0 of 4 people found the following review helpful
Perhaps I would have liked it more if the cover hadn't been so deceiving. Probably not.,
This review is from: Journey to the Centre of the Earth (Wordsworth Classics) (Paperback)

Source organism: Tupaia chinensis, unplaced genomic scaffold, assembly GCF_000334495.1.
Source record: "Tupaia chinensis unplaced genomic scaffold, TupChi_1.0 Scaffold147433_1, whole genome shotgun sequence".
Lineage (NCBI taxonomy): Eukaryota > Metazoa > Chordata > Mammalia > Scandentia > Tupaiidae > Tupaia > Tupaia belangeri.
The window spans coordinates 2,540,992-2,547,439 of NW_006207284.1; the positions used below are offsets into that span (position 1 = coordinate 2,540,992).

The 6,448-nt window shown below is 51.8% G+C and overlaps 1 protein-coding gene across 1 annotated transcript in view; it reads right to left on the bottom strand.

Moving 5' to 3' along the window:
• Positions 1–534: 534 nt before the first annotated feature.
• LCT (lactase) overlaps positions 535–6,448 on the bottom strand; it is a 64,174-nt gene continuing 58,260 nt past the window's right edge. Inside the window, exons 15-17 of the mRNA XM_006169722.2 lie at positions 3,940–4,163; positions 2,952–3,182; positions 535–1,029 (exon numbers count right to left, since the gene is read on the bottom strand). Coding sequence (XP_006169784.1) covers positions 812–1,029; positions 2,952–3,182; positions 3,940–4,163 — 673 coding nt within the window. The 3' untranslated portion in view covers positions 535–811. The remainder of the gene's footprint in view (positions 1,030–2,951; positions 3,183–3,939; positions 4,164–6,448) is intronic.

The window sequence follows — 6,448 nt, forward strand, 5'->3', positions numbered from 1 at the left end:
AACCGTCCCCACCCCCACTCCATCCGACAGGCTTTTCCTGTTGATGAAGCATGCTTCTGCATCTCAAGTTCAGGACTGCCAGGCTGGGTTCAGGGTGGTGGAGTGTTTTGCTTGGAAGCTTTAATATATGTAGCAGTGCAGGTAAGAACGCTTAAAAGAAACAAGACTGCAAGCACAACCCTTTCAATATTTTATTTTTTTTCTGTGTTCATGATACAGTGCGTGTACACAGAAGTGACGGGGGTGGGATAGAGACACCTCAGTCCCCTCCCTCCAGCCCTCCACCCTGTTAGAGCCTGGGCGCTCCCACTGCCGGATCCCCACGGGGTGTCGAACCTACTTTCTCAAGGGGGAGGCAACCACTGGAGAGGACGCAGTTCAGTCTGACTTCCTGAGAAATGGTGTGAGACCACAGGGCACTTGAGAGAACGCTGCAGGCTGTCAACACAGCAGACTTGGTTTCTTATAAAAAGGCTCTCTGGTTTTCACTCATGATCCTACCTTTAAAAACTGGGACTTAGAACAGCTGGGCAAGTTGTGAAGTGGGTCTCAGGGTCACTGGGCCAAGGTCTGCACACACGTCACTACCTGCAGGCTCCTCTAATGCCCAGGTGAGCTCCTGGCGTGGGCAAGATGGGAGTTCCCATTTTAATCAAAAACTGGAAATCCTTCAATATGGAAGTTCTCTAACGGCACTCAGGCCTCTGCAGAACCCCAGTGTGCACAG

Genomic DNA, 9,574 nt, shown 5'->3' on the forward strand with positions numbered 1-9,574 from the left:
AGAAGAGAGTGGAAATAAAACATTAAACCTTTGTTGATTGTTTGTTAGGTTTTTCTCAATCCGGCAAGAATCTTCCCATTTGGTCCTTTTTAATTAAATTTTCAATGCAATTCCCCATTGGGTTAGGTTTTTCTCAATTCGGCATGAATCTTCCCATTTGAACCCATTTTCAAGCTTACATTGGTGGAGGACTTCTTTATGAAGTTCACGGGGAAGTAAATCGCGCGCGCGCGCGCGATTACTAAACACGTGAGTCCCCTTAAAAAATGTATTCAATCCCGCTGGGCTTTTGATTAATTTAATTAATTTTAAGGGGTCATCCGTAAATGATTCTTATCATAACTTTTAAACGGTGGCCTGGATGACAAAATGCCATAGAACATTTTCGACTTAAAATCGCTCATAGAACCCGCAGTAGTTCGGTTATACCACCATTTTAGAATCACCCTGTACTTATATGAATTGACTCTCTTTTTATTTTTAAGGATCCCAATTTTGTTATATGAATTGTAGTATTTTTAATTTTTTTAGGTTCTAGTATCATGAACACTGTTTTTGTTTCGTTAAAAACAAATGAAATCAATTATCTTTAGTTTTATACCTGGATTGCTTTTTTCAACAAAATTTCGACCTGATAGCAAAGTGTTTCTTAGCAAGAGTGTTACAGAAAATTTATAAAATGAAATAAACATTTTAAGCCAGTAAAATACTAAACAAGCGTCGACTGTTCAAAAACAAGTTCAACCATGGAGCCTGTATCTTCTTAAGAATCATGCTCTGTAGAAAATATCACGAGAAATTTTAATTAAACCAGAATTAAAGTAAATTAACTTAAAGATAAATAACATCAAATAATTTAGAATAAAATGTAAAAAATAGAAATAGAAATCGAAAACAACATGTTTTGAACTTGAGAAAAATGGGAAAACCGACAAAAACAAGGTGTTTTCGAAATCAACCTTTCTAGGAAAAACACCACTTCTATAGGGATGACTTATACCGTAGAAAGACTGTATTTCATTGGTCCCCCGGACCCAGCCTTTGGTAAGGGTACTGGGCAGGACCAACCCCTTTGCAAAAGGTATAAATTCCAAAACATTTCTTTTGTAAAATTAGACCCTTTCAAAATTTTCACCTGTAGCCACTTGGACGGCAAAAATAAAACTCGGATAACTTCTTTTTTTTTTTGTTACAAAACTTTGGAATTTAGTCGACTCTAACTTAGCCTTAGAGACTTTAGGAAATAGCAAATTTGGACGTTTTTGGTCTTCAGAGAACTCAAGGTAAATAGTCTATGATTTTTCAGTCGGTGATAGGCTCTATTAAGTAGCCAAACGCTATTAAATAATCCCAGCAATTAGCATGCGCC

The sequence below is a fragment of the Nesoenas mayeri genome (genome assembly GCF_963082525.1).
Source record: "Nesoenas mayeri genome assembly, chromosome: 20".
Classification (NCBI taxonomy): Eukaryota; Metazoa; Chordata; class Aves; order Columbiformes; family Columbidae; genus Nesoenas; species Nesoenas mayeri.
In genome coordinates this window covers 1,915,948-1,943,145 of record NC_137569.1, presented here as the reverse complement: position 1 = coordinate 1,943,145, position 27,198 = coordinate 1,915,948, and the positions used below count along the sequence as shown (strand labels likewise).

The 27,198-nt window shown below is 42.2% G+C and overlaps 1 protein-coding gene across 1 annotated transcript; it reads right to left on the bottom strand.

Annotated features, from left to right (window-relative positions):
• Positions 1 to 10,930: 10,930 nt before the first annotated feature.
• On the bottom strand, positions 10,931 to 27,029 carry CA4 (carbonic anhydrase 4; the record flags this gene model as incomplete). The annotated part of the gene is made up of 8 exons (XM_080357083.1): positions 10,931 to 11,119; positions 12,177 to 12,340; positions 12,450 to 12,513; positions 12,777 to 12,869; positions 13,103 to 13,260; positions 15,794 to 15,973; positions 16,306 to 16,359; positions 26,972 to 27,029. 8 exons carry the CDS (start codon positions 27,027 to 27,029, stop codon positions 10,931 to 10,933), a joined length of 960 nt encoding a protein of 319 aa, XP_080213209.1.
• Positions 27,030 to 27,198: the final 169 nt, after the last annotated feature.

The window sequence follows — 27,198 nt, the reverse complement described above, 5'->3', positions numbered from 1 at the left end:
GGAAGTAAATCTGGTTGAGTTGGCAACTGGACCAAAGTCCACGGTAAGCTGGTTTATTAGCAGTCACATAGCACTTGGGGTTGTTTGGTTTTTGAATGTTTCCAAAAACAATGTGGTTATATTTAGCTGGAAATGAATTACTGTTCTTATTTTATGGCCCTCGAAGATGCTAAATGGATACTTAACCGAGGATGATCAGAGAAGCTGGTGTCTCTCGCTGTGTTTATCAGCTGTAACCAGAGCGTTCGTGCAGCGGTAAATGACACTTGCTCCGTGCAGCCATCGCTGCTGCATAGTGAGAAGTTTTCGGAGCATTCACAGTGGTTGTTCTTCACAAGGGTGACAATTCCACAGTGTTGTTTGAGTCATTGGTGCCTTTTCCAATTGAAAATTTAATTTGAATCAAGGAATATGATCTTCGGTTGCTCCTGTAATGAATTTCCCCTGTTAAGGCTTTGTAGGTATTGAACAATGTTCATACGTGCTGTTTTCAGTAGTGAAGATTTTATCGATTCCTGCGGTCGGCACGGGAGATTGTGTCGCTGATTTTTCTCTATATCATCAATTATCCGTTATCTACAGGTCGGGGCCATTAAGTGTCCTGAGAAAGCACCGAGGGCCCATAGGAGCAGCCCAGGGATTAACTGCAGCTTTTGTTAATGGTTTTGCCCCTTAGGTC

The cover of the version of The Journey to the Centre of the Earth that I read poses a thin river flowing down the side of a bushy volcano carrying a raft of three passengers. The horrified looks painted of their faces are a reasonable reaction to the monster of a T-Rex chasing them. While the characters have indeed sailed on a raft, they did not encounter a river, T-Rex nor any other vicious dinosaurs. Possibly one of the moments with the most potential was fleeting and the characters fled so quickly that they were not even definite that they had seen something so extraordinary. The cover had me believing that our protagonists would indeed fulfil their goal and in some fantastical and equally improbable scheme bring an assortment of artefacts back to the surface. Nor did this happen (although the professor does seem to have convinced the majority of intellectuals). They in fact performed an almightily fail and destroyed the environment of what land they had found. This part I actually found to be of huge benefit to the book, pointing out that we so often in our fulfilment of our own desires destroy all natural harmony despite the providence (if you believe in it but is present in the book) we are blessed with. Still I was unsatisfied with the quantity of scientific term mumbo jumbo present in places in the book. Some, especially in dating their present area is necessary but a lot of it was excessive. I do wish I had been warned beforehand that the book is indeed about the journey and not the destination as I spent a lot of time frustrated glancing at the ever reducing number of pages until the end. Otherwise it was a well written, hugely imaginative book although sometimes unimaginable which is obviously a problem.